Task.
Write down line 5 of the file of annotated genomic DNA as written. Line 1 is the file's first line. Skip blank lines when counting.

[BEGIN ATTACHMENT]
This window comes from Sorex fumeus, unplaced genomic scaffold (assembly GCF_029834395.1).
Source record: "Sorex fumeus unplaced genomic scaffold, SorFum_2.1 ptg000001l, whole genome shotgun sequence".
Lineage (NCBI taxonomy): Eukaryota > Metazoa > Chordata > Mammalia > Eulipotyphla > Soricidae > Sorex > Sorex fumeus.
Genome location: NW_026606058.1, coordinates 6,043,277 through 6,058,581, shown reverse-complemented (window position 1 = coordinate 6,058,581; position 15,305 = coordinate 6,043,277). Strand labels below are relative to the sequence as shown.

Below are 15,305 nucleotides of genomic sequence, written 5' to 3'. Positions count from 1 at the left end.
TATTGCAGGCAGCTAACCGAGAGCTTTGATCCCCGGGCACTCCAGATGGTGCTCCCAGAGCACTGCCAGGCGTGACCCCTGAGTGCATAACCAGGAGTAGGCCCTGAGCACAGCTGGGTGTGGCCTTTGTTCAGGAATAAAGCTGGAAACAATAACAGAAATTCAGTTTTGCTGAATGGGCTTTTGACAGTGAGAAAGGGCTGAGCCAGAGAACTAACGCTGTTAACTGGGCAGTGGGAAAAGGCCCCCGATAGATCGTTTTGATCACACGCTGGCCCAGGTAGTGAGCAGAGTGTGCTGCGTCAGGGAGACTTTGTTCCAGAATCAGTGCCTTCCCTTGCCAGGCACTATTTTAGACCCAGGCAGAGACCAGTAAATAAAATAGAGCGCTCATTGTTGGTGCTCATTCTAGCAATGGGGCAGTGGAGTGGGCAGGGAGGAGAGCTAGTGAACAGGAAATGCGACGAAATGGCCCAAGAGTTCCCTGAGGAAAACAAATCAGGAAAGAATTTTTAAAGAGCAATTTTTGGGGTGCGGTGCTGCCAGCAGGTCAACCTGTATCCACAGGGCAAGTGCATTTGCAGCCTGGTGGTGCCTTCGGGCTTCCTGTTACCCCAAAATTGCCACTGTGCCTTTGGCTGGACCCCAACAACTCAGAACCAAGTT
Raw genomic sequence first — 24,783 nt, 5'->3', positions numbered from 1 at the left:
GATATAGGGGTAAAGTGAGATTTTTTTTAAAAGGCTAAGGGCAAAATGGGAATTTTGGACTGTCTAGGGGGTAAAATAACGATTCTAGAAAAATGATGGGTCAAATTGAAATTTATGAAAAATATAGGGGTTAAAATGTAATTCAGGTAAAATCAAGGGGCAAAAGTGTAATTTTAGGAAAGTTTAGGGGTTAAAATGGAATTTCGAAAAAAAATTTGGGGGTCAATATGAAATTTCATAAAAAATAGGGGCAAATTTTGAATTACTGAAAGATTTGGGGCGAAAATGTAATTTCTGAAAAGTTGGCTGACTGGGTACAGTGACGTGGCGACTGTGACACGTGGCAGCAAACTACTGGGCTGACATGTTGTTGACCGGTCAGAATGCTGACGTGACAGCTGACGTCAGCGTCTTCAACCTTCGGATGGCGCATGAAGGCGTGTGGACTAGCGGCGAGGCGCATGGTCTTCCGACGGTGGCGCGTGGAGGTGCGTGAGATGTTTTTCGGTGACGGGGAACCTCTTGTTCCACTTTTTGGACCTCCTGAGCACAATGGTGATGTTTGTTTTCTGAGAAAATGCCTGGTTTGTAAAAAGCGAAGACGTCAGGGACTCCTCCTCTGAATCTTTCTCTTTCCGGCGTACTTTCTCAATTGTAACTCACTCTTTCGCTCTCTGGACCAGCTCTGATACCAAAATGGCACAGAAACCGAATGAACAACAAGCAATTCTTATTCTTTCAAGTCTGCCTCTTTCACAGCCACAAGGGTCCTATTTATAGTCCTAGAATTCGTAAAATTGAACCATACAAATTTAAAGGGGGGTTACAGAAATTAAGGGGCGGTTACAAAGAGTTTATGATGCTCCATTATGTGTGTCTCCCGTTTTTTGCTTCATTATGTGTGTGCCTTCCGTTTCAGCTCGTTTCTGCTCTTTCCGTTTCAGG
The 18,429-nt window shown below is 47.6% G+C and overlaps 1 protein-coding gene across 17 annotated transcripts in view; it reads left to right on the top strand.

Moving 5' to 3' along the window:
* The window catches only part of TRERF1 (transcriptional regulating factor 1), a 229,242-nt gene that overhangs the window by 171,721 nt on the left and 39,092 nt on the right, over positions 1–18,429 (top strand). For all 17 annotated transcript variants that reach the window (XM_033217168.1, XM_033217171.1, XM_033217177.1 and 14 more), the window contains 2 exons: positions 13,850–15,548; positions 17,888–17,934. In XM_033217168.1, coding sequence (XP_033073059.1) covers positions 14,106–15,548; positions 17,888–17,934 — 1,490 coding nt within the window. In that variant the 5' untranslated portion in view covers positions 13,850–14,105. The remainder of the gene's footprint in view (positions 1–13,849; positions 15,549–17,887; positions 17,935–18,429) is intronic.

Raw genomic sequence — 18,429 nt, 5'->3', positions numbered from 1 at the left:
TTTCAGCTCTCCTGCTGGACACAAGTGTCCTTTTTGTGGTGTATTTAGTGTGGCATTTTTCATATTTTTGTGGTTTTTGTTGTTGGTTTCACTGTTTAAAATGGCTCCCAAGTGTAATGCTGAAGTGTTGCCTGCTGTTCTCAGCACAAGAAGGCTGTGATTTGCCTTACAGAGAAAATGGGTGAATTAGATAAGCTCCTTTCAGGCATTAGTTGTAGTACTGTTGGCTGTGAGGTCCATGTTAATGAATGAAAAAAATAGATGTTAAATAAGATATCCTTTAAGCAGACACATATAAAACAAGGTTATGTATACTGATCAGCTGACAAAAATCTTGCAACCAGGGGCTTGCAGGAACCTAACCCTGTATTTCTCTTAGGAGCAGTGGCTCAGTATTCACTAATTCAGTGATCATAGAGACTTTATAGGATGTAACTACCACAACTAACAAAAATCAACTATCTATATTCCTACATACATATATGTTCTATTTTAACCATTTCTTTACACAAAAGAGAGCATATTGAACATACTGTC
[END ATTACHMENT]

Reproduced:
Below are 15,305 nucleotides of genomic sequence, written 5' to 3'. Positions count from 1 at the left end.